"We could try landing," Simon suggests, over a meal that most of them aren't too interested in eating. Mal forces mouthfuls down his dry throat, listening. "Try Paquin. It was the first affected. It's likely any contagion has dissipated by now. With no one left to infect –" His voice trails off for a moment, and then, "Well, most of these things can't survive for long without a live human host."

But Mal isn't an idiot. He isn't foolish enough to trust everything Simon says at face value. Never has been.

And he isn't dumb enough to think this particular sickness would follow the patterns Simon thinks he sees.

"Or we could try Whitefall."

Patience might be talking to them – pumping them for any info they might have – but he isn't about to approach her, hat in hand, asking for safe haven. She'd probably shoot them all, soon as she got a sense of what supplies they have on board. But before he can say no, Zoe speaks up, "We don't want to trust the old lady. Not unless we've got no other choice."

Simon doesn't fight the decision – maybe because he only ever seems to want to butt heads with Mal – but he asks, "How many options do you think we have left?"

Nobody has an answer for him.


Fifteen days after Londinium, they come across a ship with actual live people on board. "Don't fly too close," Mal warns Wash when they first hear the proximity sensor. Ship looks like it's running and sound, so they send a radio signal. Feels like neither of them breathes until the radio crackles, and a woman responds, "Yeah, we're hearing you."

And Mal, he's got a handful of questions he might ask, but it's been so long since he talked to someone who ain't crew that he forgets it all for a few minutes. Seems like Wash does too, because the woman finally radios back, asks, "You still there?"

"You got visuals?" He asks, leaning over Wash.

"Yep. One second."

And then she's there, dark hair pulled back tight from her face. Stress lines show around her mouth. She's alive, she's someone he hasn't ever laid eyes on before, and for a moment he just drinks in the sight of her. "Mal Reynolds."

"Kirsten Ling." She smiles, and if it's a little thin, a little worn,
well, it's probably the same kind of smile she's seeing on his own face.

"You got any news?"

She shakes her head. "Probably nothing you ain't got. Londinium gone?"

He nods. "Yeah. Got that."

"Don't look like there's anything new on the Cortex. Everything I find ain't been updated in over a week. Nearer to two."

"Running on automatic."


He half-smiles. "Can't say I'm a fan of the Feds, but their tech will probably still be working after the last of us is dead and gone." He's starting to think about things they need, things maybe they can trade for. She doesn't look hungry – maybe she loaded up, got out before it was too late.

"That probably won't be real long, now."

There's something about the way she says it, something he doesn't like at all. "You got sick?"

It takes her a minute, but she nods. "Think so. My mechanic got a fever last night. He hasn't been out of bed since. Doesn't look to be improving." She pauses, and maybe the lines around her mouth aren't just from stress. "I'm not feeling so good myself. You?'

"No sick."

A smile crosses her face, again, like she thinks maybe they're lucky. That they're a sign of hope. "Thought we were in the clear. Ain't hit land in months, now. It's just been us."

That doesn't make any kind of sense. "You raid any dead boats?"


"So, how?"

She shrugs. "I ain't a doctor. Or a scientist."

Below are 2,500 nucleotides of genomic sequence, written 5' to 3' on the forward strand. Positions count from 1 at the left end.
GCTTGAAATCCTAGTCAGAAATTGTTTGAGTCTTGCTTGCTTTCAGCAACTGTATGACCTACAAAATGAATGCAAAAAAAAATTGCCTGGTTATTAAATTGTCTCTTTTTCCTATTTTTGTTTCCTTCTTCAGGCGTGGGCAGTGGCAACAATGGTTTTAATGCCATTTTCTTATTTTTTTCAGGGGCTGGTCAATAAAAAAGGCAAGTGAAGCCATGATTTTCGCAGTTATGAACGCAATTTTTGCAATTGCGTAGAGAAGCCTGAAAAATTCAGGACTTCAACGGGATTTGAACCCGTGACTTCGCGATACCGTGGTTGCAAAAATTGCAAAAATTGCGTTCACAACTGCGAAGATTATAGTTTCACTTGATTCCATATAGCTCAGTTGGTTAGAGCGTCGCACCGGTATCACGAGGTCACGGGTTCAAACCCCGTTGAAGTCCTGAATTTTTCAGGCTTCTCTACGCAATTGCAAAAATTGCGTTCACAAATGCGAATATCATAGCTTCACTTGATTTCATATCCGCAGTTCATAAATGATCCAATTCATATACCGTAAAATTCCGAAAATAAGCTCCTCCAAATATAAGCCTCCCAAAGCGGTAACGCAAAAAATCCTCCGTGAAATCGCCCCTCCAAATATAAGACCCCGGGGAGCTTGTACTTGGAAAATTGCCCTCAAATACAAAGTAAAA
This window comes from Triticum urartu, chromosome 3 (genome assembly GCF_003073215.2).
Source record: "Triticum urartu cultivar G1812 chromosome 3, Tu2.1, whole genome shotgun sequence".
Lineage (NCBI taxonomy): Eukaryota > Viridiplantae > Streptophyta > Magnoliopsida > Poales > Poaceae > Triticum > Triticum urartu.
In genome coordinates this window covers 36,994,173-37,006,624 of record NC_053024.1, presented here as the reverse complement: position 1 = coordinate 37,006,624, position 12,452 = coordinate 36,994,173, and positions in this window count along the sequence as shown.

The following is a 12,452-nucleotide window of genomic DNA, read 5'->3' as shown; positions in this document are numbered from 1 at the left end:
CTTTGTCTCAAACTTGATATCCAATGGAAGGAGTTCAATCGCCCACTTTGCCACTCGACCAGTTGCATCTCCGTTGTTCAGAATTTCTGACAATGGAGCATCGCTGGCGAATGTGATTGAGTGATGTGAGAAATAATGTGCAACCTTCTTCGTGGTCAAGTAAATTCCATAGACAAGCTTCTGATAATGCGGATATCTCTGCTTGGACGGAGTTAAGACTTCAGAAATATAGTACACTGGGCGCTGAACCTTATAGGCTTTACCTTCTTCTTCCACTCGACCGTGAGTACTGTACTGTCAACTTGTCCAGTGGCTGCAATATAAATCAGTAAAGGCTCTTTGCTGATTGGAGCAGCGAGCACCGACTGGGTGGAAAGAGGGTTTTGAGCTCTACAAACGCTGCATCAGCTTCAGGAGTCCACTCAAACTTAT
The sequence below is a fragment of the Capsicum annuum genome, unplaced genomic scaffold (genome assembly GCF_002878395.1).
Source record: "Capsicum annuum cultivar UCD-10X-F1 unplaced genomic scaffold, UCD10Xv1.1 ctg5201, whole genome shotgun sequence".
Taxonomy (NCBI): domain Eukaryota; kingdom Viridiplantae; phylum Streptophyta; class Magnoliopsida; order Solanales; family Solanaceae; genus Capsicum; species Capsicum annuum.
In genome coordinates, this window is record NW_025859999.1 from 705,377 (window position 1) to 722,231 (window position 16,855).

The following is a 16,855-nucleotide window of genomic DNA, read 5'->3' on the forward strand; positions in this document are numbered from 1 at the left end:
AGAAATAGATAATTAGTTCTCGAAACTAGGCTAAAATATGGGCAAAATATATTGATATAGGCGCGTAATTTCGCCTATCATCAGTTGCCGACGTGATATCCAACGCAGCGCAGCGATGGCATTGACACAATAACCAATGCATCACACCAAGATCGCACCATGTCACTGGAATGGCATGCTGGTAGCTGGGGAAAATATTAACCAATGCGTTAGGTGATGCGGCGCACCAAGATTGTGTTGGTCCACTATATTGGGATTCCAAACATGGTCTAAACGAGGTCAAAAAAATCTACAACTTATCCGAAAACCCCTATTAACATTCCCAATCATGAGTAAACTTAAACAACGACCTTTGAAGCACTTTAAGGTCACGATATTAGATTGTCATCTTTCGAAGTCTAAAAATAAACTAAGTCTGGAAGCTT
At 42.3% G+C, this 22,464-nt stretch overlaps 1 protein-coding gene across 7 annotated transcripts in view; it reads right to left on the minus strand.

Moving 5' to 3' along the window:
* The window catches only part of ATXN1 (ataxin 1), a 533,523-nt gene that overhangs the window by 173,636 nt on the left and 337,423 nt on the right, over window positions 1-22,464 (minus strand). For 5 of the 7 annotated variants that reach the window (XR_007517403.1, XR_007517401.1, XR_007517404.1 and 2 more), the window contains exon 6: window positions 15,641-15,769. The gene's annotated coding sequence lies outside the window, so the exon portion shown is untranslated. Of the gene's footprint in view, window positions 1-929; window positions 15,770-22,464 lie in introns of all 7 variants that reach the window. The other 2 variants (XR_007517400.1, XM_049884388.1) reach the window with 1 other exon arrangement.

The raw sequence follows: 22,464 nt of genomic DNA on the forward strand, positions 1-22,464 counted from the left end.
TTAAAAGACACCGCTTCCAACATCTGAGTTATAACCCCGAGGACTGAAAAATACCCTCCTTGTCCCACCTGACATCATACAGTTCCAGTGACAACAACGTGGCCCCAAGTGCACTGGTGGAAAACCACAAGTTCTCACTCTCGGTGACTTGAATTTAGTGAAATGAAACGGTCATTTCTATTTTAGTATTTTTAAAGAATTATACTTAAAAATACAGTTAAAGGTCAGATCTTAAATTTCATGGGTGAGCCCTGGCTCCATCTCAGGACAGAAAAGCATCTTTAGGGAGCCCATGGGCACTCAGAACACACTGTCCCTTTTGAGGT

And yeah, she might not be, but they've got Simon. So he says to Wash, "Go get Simon," because maybe if she can talk to him, they might get some kind of idea what they're dealing with.

Simon talks to her for hours. Then, they stay, keep watch as the crew die, one by one.

"Thanks," she says, near the end.

"Not like I did anything," Mal replies, hands itching to do something; his body is twitchy with the need to be anywhere except sitting on a chair in front of a screen.

"You didn't leave."

Maybe that's something, but it isn't much.

After, when they haven't heard a peep from the ship for half a day, Simon comes and joins him at his watch in the cockpit. They haven't left Ling's ship yet, and he can see it, looking well-maintained and sturdy.

Simon sits down in the co-pilot seat, and says, "I've looked over my notes, compared them with what I have from Inara." His voice cracks a little at her name. "The symptoms and progression of both illnesses are the same, so it's likely we're dealing with only one contagion here."

He takes a deep breath before continuing, "Inara thought the Training House was likely exposed to contagion from one of the visiting tutors. But them?" He gestures at the other ship. "I don't know how they became infected. It's possible that Captain Ling wasn't telling us everything. But if we're to believe her, and they haven't landed anywhere for months – then I don't know what to think."


Simon hesitates, looking at the wall behind Mal, before he says, "Well. I suppose it could be spores. There are theories that perhaps some of the most basic life forms move from world to world, system to system, in a spore-like form." There's an even longer hesitation before he says, "Or some of us could be carriers. The infection could lie dormant, undetectable, for a long time, and then be triggered by something in the environment. Maybe –"


"I suppose there might have been environmental triggers on every world. Something that brings the disease to the surface, starting a cycle of infection."

"What kind of triggers?"

He shrugs. "I really can't say. It could be anything. Stress. Another innocuous illness. Something in the food. I just don't know." He looks down at his hands. "At this point, I doubt we'll ever know. And truly, I doubt that it matters, ultimately."